Tracking funds consultants raise

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Headline from the San Francisco Chronicle:

Are some consultants funding their salary increases by tracking things — maybe by tracking *us*? Has something been revealed about a raise awarded to the consultants to "tracking funds", whatever those might be?

Apparently not. The on-line version of the article (Marisa Lagos, "State tracks commercial fundraising for charities", 12/25/2011) tells us about a report by the California attorney general on the activities of commercial fund-raising consultants who are hired to raise money for charities. This year, about 45% of the money actually went to the charities, up from 43% a year ago.

So the headline is short for "[The attorney general is] tracking [the] funds [that] consultants raise [for charities]". The telegraphic style leaves us with four words, three of which are syntactically ambiguous. They could have saved a few characters, and increased the ambiguity still further, by using "Tracking funds firms raise"

A picture of the print headline in context is here.

[Tip of the hat to John V. Burke.]


  1. Alan said,

    December 26, 2011 @ 12:46 am

    Doo dah. Doo dah.

  2. Ast A. Moore said,

    December 26, 2011 @ 4:26 am

    Oddly enough, I had no problem parsing the headline as “tracking [the] funds [that] consultants raise.” The “raise” part is slightly ambiguous (i.e. deciding between “to increase” and “to levy, collect”), and I think upon the first reading I leaned toward the “to increase” sense.

  3. Lane said,

    December 26, 2011 @ 6:06 am

    Slightly oblique to the issue ("Are some consultants funding their salary increases by tracking things — maybe by tracking *us*?"), the standard noun for a (pay) raise in Britain is "pay rise", so Mark's first interpretation wouldn't work there.

  4. Russell from VT said,

    December 26, 2011 @ 8:19 am

    I started to read this as being about "tracking funds consultants" figuring they had to be those high-paid wall-street guys who choose the individual stocks in mutual funds that track…I dunno…an industry of sector or such. I hit a wall when the headline refused to tell me exactly what they had raised.

  5. Stitch said,

    December 26, 2011 @ 11:36 am

    "Doo dah. Doo dah."

    Headline left us in a haze,
    All the doo-dah day.

  6. Tom Recht said,

    December 26, 2011 @ 1:44 pm

    There's a higher-level ambiguity here than is found in your usual crash blossom, namely whether the headline is intended to be a sentence or a nominal clause.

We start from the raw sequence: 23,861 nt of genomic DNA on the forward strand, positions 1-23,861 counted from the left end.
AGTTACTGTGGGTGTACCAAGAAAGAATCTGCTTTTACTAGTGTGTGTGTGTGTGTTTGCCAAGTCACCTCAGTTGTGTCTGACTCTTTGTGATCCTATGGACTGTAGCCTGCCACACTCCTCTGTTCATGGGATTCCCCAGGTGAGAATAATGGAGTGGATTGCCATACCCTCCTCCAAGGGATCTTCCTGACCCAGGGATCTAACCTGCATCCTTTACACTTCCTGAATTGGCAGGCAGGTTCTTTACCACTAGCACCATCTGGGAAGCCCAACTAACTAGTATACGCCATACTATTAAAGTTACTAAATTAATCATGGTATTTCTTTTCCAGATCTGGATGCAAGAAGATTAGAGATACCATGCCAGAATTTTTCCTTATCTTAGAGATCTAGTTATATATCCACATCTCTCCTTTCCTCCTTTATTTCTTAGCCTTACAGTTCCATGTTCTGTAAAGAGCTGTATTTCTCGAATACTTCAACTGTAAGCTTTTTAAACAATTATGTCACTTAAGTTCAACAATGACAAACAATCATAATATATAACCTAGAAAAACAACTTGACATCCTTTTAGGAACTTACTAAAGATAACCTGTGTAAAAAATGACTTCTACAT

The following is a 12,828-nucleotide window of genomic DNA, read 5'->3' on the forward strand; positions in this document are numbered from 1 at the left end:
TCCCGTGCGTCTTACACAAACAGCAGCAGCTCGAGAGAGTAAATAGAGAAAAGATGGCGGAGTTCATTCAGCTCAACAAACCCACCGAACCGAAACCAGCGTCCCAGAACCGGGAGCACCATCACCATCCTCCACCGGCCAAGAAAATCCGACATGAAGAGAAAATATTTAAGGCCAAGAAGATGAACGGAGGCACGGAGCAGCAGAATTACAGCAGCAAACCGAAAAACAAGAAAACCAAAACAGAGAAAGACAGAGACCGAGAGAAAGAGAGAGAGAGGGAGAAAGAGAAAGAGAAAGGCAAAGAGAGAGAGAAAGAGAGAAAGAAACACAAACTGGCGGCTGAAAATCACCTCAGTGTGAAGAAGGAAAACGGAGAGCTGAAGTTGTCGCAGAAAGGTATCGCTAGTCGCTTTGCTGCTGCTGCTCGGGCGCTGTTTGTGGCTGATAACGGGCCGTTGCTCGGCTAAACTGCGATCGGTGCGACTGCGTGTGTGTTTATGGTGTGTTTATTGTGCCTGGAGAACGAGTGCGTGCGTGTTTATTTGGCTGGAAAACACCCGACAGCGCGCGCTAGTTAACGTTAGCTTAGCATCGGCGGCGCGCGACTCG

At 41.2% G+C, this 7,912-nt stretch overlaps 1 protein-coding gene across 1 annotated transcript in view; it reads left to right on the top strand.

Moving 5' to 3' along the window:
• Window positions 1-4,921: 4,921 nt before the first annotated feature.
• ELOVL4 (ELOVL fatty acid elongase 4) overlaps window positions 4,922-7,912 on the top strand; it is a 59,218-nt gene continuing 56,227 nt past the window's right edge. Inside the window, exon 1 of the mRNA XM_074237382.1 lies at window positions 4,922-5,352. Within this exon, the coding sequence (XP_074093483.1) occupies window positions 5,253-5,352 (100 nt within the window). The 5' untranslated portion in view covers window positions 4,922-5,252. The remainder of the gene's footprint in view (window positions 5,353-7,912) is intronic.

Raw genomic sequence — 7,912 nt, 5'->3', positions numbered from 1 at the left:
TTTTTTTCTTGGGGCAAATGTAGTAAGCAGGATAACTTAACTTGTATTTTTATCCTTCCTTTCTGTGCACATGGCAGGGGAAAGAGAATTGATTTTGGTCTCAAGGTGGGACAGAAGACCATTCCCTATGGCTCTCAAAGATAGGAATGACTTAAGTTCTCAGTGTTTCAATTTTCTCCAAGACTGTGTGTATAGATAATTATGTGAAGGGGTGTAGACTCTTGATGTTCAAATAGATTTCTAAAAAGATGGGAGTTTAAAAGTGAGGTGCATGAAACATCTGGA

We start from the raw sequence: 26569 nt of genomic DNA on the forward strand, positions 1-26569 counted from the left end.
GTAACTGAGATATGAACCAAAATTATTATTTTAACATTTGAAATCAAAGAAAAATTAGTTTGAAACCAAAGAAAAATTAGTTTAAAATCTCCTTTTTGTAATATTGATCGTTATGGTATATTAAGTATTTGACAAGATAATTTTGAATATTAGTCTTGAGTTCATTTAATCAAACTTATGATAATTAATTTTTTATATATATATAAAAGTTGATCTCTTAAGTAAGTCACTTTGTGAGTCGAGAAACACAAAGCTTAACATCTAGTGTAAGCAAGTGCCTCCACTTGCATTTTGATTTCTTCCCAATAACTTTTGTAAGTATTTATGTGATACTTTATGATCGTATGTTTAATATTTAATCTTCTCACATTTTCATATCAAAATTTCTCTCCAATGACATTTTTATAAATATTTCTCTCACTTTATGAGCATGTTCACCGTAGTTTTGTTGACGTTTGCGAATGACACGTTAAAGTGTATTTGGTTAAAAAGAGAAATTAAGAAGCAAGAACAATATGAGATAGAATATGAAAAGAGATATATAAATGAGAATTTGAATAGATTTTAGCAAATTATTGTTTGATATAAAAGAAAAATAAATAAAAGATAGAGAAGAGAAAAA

7. Ralph Hickok said,

    December 26, 2011 @ 5:43 pm

    My first thought was that "raise" should be "rise" and the hed meant that the number of consultants who track funds had increased.

  8. Peter said,

    December 26, 2011 @ 6:36 pm

    Another unusual aspect: in everyday English, this has (as far as I can see) only one non-forced interpretation, and that’s the correct one. Only when seen as headlinese does it becomes ambiguous, with two incorrect interpretations becoming at least as plausible.

  9. Daniel Barkalow said,

    December 26, 2011 @ 9:37 pm

    I could see this as a sentence from live coverage of a poker game between advocates for index funds and managers of traditional mutual funds, followed, perhaps, by "Managed funds managers fold".

  10. Aidan Wilson said,

    December 27, 2011 @ 12:04 am

    It feels odd for a headline to be a present durative clause like (expanded) 'tracking the funds raised by consultants'. Most often, I feel, headlines are sort of headless passive clauses, which become decapitated participles. So this one, I'd have expected, would have become "funds raised by consultants tracked" or "consultancies' fundraising tracked".

  11. Not My Leg said,

    December 27, 2011 @ 11:45 am

    I assumed that, for some reason, the headline had omitted an apostrophe, and it meant "tracking the raises received by funds consultants." In my world, this is a financial services article about increasing salaries for hedge fund consultants, even in the face of falling returns, or something like that.

    Note, I have no idea how hedge funds have been doing relative to the market as a whole. The article could be about tracking the raises of funds consultants as their performance has improved since the crash. Well, in my head it could be that, it actually obviously isn't related at all.

  12. Janice Byer said,

    December 29, 2011 @ 6:24 pm

    "Stasi files row as Britain refuses to return documents to Germany"

    The above headline begins well but ends up making its point clear. A crash blossom manqué?

  13. Eneri Rose said,

    January 1, 2012 @ 3:22 pm

    Another example of COIK, clear only if known.

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